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Free Talent

Back in the days of 56K modems and Doug Creek, there was a martyr for the cause. The cause was the idea of "free talent", and the martyr was Roberto Petagine. Year after year he'd crush AAA, get about 60 at-bats in the majors, and then shuffle off to another team to repeat the process. Any team with a hole at first was kindly directed by internet nerds to pick up Roberto Petagine, but it never happened. Petagine went to Japan, became a star, and the rest was history. "History" in this case is loosely defined as "nerds feeling smug about themselves". I was proud to be one of those nerds.

That was a long time ago, though. It isn't correct to say that free talent doesn't exist anymore; the Tigers are in the World Series thanks to a heaping help of it, and bullpen help is always floating around the surface of the waiver wire. But it is certainly less likely that a player worth starting is just going to be hanging out in the open. Two names always seem to come up in these discussions, and have here over the past week: Hee Seop Choi and Carlos Pena. It makes sense; both used to be top prospects, and both have been neatly tucked into bassinets and left on the baseball world's doorstep. Choi's last impressive year was 2004, when he hit .270/.388/.495 with the Marlins (good) and .161/.289/.242 after being traded to the Dodgers (even better). But he hit .207/.347/.361 in AAA last season. Ouch. When he was with the Dodgers, he looked like a cricket player taking some swings in batting practice for a photo op. The recent results don't seem to indicate he's discovered the secret of hitting either. I'd sign him for the Fresno, but would rather have Damon Minor.

Pena has a .243/.331/.459 career line in the majors, and hit .278/.383/.490 in AAA last season. That's swell, but it was still AAA. For some perspective, consider that Lance Niekro hit .319/.349/.660 after being demoted this year. He isn't the punchline to a scout's bathroom graffiti like Choi, and his defense is supposed to be good. If every other hole on the team was filled with an offensive-minded player, Pena would be a good risk to take. If the lineup is filled with Pedro Feliz, Kevin Frandsen, Darin Erstad, and John Mabry, the team is doomed anyway, so taking a chance on a former prospect like Pena would make sense

A flier on both, a pox for all.

The Internet Baseball Nerd Reality Act of 2003 was passed by the good folks in our House of Representatives, making it illegal to bring up Jack Cust as the answer to any lineup question for any team above AA. I supported the law at the time, but am now starting to wonder if it isn't time to explore the idea again. After cratering in Baltimore at age 25, he bounced back to hit .293/.467/.549 in AAA last year. That's a .467 OBP. Zoinks. When he tries to play defense, he looks like the Tin Man trying to put the Cowardly Lion in a headlock, and it first it's funny, but then the headlock goes on for a little too long, and the Cowardly Lion's all like, "Dude, okay, that's enough," but the Tin Man just keeps going, and he's laughing a weird little laugh, and then the Cowardly Lion starts to spaz out and finally break free, and he's all, "Dude, what's your problem?". I don't know what that means, but that's how Cust plays defense, and it isn't good. If Niekro were on the roster, he could be a defensive replacement in the late innings, though, and it might be worth it to see if Cust can approach a .400 OBP in the majors. Of all of the free talent out there, Cust makes the most sense to acquire, even if only to stash in AAA.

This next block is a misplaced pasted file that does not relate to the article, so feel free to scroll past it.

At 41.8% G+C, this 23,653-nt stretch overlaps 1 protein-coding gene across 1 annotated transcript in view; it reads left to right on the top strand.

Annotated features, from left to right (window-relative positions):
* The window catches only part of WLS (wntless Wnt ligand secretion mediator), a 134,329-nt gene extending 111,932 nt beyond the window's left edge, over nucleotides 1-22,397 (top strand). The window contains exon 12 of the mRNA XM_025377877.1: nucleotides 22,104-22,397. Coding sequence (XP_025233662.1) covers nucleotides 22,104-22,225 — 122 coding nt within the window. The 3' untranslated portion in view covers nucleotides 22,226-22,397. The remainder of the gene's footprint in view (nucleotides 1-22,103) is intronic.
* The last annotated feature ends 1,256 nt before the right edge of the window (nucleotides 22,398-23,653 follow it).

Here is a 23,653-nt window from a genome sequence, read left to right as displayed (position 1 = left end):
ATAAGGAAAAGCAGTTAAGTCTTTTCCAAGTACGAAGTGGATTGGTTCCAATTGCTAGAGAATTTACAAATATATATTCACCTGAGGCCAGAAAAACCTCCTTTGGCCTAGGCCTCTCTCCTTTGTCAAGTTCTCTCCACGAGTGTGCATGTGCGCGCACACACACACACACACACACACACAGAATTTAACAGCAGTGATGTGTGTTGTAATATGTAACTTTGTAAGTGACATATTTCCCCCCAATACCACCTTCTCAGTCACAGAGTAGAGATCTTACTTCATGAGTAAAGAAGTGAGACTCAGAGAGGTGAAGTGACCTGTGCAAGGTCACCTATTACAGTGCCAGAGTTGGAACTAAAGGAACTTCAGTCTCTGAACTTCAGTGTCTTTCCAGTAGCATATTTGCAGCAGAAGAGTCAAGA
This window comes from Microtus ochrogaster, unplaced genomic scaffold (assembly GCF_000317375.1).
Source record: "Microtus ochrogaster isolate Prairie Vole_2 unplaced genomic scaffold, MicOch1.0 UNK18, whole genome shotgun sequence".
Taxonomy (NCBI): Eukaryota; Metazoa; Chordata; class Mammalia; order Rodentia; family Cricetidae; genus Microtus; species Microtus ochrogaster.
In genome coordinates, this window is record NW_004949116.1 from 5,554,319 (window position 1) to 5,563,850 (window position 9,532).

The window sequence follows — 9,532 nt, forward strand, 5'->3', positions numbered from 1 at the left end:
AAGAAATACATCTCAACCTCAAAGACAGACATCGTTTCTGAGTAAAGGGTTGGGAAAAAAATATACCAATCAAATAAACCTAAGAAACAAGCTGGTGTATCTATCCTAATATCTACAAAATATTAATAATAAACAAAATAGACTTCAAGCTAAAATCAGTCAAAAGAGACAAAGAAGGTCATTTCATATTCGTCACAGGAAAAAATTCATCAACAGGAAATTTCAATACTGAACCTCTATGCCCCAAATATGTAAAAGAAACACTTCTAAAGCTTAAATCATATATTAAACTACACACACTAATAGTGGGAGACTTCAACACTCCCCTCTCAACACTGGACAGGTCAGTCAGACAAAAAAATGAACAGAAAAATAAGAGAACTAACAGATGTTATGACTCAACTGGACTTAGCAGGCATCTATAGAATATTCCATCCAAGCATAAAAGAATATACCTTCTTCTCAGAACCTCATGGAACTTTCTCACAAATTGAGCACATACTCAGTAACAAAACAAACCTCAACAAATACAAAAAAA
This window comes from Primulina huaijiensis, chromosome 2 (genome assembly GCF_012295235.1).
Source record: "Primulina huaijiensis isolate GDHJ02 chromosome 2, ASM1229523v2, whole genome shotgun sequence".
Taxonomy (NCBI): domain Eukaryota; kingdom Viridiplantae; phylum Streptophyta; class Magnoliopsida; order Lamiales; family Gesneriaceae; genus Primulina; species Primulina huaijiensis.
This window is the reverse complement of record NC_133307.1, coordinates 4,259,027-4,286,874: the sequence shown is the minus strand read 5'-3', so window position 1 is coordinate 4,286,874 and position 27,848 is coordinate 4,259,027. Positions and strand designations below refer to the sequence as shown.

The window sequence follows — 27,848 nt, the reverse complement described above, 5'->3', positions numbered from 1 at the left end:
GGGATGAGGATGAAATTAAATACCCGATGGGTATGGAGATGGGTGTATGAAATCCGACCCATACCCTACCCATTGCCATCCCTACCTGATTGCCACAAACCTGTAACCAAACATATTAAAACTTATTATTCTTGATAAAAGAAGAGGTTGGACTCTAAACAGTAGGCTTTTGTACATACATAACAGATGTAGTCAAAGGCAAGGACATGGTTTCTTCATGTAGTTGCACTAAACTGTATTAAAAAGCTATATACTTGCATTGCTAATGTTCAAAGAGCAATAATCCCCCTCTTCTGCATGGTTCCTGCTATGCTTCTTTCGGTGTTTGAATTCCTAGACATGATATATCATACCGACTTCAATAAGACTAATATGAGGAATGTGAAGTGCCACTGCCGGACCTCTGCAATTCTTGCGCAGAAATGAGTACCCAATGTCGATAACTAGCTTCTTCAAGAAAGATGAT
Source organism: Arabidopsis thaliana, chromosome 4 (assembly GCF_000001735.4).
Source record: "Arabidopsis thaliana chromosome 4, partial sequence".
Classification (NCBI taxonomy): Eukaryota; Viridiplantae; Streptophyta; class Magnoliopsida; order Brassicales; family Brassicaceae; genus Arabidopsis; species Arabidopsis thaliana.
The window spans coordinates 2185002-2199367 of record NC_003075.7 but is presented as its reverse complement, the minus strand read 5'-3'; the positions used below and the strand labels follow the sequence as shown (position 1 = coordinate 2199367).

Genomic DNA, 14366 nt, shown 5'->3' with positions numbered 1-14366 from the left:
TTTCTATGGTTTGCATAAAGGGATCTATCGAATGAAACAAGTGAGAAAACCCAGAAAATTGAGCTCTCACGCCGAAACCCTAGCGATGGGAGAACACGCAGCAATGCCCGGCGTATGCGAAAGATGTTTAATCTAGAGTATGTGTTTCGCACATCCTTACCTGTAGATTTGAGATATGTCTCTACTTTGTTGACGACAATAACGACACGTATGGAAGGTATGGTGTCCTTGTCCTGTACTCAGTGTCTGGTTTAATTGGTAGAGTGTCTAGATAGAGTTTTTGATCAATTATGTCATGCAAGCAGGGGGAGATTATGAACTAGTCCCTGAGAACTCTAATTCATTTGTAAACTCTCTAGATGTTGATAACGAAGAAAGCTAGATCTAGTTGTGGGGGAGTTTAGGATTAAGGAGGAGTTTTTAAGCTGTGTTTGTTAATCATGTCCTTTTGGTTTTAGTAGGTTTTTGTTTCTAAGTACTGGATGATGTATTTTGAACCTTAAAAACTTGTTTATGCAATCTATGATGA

The big issue is that when you start talking about players like Choi, Pena, or Cust, there is a very real downside. If you're a team with a top-ten payroll, and you go into the season with a $.5M player who has been derided by scouts (who have the stats to back them up), that's a recipe for a serious fan backlash. If the Giants bring in Carlos Lee for left and Alfonso Soriano for second, a little dumpster-diving will be tolerated. But that's not going to happen, and that's not going to happen. It's this mindset that leads to guys like Sean Casey coming around, it is certainly understandable. Part of it is that fans want players they've heard of, which is a pain in the ass at times, but the more important part is that this batch of minor league free agents and waiver bait isn't very good at all.

You can look for yourself. Nothing. Former prospects like Tagg Bozied and Ken Harvey are the most interesting of the lot, unless you have a hankering for AAAA talent like Kevin Barker and Graham Koonce. There are a few players on the list worth stashing on the end of a deep bench or putting at the end of a bullpen. Nothing you would want to see in a starting lineup. Give me Craig Wilson on a two-year deal, unless the Mariners want to donate Richie Sexson or the Phillies want to exchange bad contracts and give Pat Burrell to the Giants. I'd even be satisfied with the safety of a Sean Casey deal over the risk/reward imbalance of a Choi or Pena. Free talent is dead. Long live free talent. Roberto Petagine has left and gone away. Hey hey hey.